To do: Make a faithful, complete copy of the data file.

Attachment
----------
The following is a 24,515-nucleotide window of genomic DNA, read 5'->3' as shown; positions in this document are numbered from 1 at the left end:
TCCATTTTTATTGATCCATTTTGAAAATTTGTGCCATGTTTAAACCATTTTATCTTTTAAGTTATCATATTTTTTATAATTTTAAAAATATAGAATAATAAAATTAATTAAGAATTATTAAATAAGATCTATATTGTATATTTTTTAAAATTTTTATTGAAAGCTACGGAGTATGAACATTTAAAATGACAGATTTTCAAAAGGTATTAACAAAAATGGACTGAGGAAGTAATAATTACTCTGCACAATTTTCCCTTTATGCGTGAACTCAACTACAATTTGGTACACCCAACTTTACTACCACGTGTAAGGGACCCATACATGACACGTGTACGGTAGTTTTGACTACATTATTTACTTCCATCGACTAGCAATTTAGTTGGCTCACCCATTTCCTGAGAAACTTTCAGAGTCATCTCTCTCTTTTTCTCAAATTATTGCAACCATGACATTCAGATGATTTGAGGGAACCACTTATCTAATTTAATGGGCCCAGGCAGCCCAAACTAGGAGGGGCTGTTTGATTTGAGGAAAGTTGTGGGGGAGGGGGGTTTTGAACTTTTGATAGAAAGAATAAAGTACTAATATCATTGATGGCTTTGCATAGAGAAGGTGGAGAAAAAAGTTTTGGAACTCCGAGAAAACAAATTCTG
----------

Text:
The following is a 24,515-nucleotide window of genomic DNA, read 5'->3' as shown; positions in this document are numbered from 1 at the left end:
TCCATTTTTATTGATCCATTTTGAAAATTTGTGCCATGTTTAAACCATTTTATCTTTTAAGTTATCATATTTTTTATAATTTTAAAAATATAGAATAATAAAATTAATTAAGAATTATTAAATAAGATCTATATTGTATATTTTTTAAAATTTTTATTGAAAGCTACGGAGTATGAACATTTAAAATGACAGATTTTCAAAAGGTATTAACAAAAATGGACTGAGGAAGTAATAATTACTCTGCACAATTTTCCCTTTATGCGTGAACTCAACTACAATTTGGTACACCCAACTTTACTACCACGTGTAAGGGACCCATACATGACACGTGTACGGTAGTTTTGACTACATTATTTACTTCCATCGACTAGCAATTTAGTTGGCTCACCCATTTCCTGAGAAACTTTCAGAGTCATCTCTCTCTTTTTCTCAAATTATTGCAACCATGACATTCAGATGATTTGAGGGAACCACTTATCTAATTTAATGGGCCCAGGCAGCCCAAACTAGGAGGGGCTGTTTGATTTGAGGAAAGTTGTGGGGGAGGGGGGTTTTGAACTTTTGATAGAAAGAATAAAGTACTAATATCATTGATGGCTTTGCATAGAGAAGGTGGAGAAAAAAGTTTTGGAACTCCGAGAAAACAAATTCTG